Drug manufacturers looking to avoid Form 483s take note: the US Food and Drug Administration (FDA) has recently tweaked its compliance guide on pre-approval inspections, which according to one consultant will impact analytical procedures and data included in regulatory submissions.
A pre-approval inspection is performed by FDA to ensure that a manufacturing establishment named in a drug application is capable of manufacturing a drug, and that submitted data are accurate and complete.
The front of the updated compliance guide, which was first released in September but which will not fully take effect until 16 September 2022, explains the changes: “Revision: Program revised to add instructions for potential official action indicated (pOAI) reporting responsibilities and to align with the Center for Drug Evaluation and Research (CDER) and Office of Regulatory Affairs (ORA) agreement Integration of FDA Facility Evaluation and Inspection Program for Human Drugs: A Concept of Operations.”
The 46-page guide also explains on its last page how the updates include redefined collaborations and shared responsibilities between CDER and ORA for determining and conducting an inspection, as well as updates to field reporting requirements, including updated instructions for pOAI reporting responsibilities.
And although the 2022 deadline may seem far away, the guide says the initial implementation date is 16 September 2019 and consultant R.D. McDowall explained in Spectroscopy how what’s in the guide will likely be phased in over time and how “any analytical development work conducted that is part of a regulatory submission to the FDA” comes under this new version of the guide and, “Such work may be inspected against these more detailed requirements.”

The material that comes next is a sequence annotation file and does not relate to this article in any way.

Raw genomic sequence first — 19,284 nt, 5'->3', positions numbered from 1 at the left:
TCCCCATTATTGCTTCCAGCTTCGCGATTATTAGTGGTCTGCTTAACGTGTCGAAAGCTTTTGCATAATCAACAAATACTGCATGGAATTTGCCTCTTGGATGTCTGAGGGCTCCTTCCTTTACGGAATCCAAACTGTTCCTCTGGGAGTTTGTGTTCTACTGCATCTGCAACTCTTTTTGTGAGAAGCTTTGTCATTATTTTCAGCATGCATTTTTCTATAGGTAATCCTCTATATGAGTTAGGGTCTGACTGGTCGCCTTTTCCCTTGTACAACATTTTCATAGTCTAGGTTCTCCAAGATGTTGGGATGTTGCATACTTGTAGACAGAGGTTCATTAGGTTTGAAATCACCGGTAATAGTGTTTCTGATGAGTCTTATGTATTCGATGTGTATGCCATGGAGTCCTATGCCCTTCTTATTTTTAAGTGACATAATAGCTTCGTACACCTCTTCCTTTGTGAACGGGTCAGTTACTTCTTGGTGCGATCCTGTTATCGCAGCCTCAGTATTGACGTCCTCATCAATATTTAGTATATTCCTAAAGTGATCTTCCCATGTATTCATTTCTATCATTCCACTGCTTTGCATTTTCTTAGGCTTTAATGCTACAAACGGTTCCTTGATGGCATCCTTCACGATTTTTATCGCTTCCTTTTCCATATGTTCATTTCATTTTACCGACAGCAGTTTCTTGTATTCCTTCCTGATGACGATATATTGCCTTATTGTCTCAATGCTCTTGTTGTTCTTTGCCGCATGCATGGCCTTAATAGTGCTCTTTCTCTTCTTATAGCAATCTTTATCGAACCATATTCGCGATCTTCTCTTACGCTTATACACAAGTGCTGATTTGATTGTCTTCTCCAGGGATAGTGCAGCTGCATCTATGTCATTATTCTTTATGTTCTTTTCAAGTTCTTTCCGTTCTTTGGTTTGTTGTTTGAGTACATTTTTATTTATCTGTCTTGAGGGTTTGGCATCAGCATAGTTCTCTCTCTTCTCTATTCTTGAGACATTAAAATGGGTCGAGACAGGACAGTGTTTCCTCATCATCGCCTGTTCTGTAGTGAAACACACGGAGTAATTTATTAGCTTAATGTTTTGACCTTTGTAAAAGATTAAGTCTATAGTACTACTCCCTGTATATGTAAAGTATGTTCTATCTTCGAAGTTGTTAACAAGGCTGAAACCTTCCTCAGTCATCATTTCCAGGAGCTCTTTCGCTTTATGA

The new guide also discusses its three objectives: 1: Readiness for Commercial Manufacturing (i.e., “Determine whether the establishment has a quality system that is designed to achieve sufficient control over the facility and commercial manufacturing operation”); 2: Conformance to Application (i.e., “Verify that the formulation, manufacturing or processing methods; analytical (or examination) methods; and batch records are consistent with descriptions contained in the CMC section of the application”); and 3: Data Integrity Audit (i.e. “Audit and verify raw data at the facility that are associated with the product.”).
For the third objective, McDowall notes that the guide now shows some indicators of possible laboratory data integrity problems. And if data are unreliable, the new version of the guide suggests that an inspector can expand the coverage of the inspection to marketed products under Compliance Program 7356.002 for Drug Manufacturing Inspections, or that FDA can invoke the Application Integrity Policy.
“If either of these occur, the laboratory has begun the long and very uncomfortable descent into inspection hell,” McDowall writes.
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